Dept. of Education issues new interpretation on preemption of state laws regulating student loan servicers

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The U.S. Department of Education has issued a new interpretation “to revise and clarify its position on the legality of State laws and regulations that govern various aspects of the servicing of Federal student loans.”  The new interpretation revokes and supersedes the ED’s 2018 preemption determination.  It was not unexpected, as the ED has taken a number of steps in recent months to reverse Trump Administration policies that hindered state oversight of federal student loan servicers.  Although the interpretation will be effective on the date of its publication in the Federal Register, the ED is seeking comment “so it can identify any additional changes that may be needed.”  Comments must be filed no later than 30 days after the publication date.

Underlying the new interpretation is the “overarching principle” that:

[T]he States have an important role to play in this area and it is appropriate to pursue an approach marked by a spirit of cooperative federalism that provides for concurrent action according to a concerted joint strategy intentionally established among Federal and State officials.  Accordingly…the Department believes that there is significant space for State laws and regulations relating to student loan servicing, to the extent these laws and regulations are not preempted by the Higher Education Act of 1965, as amended (HEA), and other applicable Federal laws.

The conclusion reached by the ED is that state laws regulating the servicing of federal student loans “are preempted only in limited and discrete aspects as further discussed in this interpretation.”  The ED finds that the 2018 interpretation’s approach to preemption is “seriously flawed” and for the reasons given in the new interpretation, the ED states that it “is changing its approach to preemption of State student loan servicing laws that was laid out in the 2018 interpretation.”

The ED gives the following key reasons for its new interpretation:

  • Preemption is at its weakest in areas where states assert they are acting under their general police powers for the purpose of protecting their citizens.  In the ED’s view, such areas include student loan servicing laws, and education has been long regarded as a subject for the exercise of predominately state powers.
  • The 2018 interpretation found that federal law preempts the entire field of law relating to federal student loan servicing.  At no time before issuing the 2018 interpretation did the ED take the view that field preemption applied to the servicing and collection of federal student loans and the courts have held that the ED did not provide persuasive reasons for its position.  After reexamining the issue of field preemption, the ED rejects the 2018 interpretation’s analysis and concludes that field preemption does not apply to the servicing and collection of federal student loans.
  • The 2018 interpretation also based preemption of state student loan servicing laws on the ground that the HEA expressly preempts state laws requiring federal student loan servicers to provide information not required by federal law.  The ED determines that the 2018 interpretation failed to distinguish between satisfying HEA disclosure requirements and conveying accurate information so as not to mislead a borrower.  In reconsidering the issue of express preemption, the ED finds that, except in the limited and specific instances expressly set forth in the HEA, state student loan servicing laws are not expressly preempted by the HEA.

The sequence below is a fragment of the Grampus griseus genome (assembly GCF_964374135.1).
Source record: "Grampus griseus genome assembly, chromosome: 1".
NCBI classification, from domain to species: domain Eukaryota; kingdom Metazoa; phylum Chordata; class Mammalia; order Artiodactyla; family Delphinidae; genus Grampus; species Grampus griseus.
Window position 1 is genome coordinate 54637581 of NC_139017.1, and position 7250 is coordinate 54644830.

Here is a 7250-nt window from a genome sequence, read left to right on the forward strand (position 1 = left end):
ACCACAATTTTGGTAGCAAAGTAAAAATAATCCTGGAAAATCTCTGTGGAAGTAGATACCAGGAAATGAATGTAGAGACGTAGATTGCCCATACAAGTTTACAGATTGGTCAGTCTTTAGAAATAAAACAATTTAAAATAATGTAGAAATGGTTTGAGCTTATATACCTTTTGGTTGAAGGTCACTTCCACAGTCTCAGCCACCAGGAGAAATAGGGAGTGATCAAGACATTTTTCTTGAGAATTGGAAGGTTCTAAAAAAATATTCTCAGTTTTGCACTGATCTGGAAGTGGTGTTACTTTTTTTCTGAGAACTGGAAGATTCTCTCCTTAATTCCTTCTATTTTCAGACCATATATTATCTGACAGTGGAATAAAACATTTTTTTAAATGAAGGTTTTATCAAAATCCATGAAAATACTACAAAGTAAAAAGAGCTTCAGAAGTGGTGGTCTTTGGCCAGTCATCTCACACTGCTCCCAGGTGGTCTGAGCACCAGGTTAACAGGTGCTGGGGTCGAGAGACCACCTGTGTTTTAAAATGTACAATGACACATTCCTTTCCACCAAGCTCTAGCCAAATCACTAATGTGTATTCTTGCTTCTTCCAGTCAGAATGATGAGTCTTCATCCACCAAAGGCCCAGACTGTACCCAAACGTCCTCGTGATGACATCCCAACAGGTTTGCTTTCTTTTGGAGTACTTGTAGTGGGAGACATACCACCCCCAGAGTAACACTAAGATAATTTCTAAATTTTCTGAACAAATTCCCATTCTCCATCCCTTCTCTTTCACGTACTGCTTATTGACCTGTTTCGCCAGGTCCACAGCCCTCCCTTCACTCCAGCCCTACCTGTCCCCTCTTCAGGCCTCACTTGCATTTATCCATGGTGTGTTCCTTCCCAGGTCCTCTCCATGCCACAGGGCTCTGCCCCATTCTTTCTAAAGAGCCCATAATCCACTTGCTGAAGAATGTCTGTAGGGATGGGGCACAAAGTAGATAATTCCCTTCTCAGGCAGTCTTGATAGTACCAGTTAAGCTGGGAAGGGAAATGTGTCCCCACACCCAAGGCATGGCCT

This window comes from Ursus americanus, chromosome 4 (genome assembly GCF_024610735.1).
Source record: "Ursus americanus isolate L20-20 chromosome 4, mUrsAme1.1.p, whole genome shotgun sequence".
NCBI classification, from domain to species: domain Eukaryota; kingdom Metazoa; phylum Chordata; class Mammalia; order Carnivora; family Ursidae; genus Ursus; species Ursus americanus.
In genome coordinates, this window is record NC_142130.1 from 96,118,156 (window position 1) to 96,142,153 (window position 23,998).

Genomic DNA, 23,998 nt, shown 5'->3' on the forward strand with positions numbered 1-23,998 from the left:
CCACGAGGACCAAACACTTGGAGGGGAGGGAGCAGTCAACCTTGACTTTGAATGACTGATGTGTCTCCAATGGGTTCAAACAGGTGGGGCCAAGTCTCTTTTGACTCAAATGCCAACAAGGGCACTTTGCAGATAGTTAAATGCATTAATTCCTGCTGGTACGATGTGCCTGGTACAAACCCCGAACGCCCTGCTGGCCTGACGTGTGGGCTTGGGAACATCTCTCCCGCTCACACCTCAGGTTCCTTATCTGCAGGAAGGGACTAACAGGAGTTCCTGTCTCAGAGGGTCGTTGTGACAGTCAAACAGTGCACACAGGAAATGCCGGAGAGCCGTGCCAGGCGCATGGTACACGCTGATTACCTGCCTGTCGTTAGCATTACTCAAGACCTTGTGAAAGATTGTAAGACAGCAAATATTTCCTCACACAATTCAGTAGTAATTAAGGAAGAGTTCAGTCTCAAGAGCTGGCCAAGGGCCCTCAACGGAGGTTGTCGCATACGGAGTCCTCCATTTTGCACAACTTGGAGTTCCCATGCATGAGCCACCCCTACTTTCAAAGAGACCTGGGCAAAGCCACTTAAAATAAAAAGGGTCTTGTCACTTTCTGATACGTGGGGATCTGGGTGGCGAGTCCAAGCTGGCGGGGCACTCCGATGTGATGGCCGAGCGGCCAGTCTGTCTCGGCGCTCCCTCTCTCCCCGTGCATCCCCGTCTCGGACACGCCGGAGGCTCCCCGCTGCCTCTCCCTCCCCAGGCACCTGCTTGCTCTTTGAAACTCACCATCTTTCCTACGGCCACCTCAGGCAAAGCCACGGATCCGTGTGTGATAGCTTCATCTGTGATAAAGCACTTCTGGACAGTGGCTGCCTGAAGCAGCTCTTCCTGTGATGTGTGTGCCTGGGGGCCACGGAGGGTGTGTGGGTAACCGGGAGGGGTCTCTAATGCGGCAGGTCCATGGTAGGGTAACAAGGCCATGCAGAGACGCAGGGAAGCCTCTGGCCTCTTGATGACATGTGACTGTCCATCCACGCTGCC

• Implied conflict preemption only applies where there is a direct conflict between state and federal law, which in the ED’s view is limited to state laws that would allow for the revocation of state licensing of federal student loan servicers.  According to the ED, recent court decisions considering conflict preemption have consistently determined that the HEA places no emphasis on maintaining uniformity in federal student loan servicing and have upheld state authority to address fraud and affirmative misrepresentations.
  • Case law does not support the uniformity argument made in the 2018 interpretation as the basis for finding that state laws prohibiting affirmative misrepresentations by servicers of loans made under the Direct Loan Program are preempted by general disclosure requirements in federal law.
  • For Federal Family Education Loan Program (FFEL Loans), while federal law preempts state laws that conflict squarely on issues such as timelines, dispute resolution procedures, and collections, the ED concludes that it does not preempt state laws relating to affirmative misrepresentations as well as other measures intended to address improper conduct that may occur in FFEL Loans and that do not conflict with federal law.
  • The 2018 interpretation sought to justify how the ED could provide adequate oversight of federal student loan servicers on its own.  A different approach in which there is a coordinated  partnership between federal and state officials is, in the ED’s reconsidered view, more likely to succeed.  In describing what this new approach means, the ED states:

Rather than viewing [State attempts to address customer service issues] as inconvenient or detrimental to its objectives, the ED now recognizes that State regulators [and State attorneys general] can be additive in helping to achieve the same objectives championed in the 2018 interpretation.  Rather than expending time and effort contesting the authority of the States in unproductive litigation, the Department intends to work with the States to share the burdens and costs of oversight to ensure that loans servicers are accountable for their performance in better serving borrowers.

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